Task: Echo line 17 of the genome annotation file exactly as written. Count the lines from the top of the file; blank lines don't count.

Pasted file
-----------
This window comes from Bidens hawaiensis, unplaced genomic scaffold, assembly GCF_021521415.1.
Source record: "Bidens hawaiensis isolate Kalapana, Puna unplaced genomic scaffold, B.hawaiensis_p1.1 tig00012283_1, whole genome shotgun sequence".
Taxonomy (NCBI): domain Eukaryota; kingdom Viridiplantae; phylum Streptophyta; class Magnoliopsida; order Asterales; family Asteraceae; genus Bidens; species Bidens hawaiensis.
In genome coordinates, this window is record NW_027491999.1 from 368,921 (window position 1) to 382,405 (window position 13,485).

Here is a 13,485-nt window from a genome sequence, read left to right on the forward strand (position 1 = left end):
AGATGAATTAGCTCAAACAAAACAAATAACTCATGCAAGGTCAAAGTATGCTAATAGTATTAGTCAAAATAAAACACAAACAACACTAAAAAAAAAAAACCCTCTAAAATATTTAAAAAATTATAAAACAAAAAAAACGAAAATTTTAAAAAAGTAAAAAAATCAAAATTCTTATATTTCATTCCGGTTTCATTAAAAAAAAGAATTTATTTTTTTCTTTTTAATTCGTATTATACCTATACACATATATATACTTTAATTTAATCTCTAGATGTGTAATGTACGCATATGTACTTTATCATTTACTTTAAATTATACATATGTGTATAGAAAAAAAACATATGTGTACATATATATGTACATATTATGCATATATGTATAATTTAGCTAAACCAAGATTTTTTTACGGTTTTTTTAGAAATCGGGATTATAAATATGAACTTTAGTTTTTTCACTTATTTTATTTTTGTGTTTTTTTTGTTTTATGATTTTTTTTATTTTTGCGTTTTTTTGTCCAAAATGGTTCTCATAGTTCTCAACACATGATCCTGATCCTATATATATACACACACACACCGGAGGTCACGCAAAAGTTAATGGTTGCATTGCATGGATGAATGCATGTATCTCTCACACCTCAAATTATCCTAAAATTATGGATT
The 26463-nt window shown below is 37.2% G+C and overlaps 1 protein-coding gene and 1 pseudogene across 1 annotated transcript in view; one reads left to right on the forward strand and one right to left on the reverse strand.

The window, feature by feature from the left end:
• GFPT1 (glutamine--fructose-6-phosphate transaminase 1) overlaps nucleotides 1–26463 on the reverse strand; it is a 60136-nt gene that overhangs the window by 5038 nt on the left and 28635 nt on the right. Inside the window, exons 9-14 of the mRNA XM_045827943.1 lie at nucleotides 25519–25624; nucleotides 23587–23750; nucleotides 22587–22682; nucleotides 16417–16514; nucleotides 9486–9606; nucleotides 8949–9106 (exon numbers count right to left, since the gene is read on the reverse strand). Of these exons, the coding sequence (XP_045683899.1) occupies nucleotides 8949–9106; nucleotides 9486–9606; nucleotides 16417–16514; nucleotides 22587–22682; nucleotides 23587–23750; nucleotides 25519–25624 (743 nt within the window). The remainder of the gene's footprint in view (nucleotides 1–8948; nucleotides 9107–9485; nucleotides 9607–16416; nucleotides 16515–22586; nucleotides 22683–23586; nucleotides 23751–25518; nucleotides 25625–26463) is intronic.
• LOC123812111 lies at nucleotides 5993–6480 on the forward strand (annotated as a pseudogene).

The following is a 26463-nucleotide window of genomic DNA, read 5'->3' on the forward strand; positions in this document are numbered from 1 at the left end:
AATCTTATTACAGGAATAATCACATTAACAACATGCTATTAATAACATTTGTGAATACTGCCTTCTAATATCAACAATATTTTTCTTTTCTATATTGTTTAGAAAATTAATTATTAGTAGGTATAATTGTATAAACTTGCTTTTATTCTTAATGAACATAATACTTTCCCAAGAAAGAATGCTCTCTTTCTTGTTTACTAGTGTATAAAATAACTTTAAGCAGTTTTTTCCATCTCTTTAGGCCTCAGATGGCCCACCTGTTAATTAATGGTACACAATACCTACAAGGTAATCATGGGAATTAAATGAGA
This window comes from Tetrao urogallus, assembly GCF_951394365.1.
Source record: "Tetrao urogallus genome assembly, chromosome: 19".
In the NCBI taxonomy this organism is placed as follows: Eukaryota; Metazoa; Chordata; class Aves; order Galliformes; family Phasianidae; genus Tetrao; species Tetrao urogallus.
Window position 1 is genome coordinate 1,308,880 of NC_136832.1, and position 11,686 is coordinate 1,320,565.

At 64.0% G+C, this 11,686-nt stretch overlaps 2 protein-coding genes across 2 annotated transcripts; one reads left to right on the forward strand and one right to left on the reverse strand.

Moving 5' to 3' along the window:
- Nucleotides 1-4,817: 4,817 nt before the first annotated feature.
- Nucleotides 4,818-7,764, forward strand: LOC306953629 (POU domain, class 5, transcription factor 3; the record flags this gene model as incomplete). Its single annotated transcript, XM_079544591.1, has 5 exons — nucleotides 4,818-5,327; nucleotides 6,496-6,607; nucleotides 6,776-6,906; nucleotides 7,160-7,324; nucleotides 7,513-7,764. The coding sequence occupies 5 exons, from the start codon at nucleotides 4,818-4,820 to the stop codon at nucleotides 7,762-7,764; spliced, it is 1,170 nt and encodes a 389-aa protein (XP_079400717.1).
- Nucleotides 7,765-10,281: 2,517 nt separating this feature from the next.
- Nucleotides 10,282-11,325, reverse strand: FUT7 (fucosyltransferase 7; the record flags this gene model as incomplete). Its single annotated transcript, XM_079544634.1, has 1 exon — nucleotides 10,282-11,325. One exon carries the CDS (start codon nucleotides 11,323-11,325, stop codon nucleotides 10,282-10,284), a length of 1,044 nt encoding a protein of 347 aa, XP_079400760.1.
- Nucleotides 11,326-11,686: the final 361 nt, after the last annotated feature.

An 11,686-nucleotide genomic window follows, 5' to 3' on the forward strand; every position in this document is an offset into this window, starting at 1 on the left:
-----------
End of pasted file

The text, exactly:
At 64.0% G+C, this 11,686-nt stretch overlaps 2 protein-coding genes across 2 annotated transcripts; one reads left to right on the forward strand and one right to left on the reverse strand.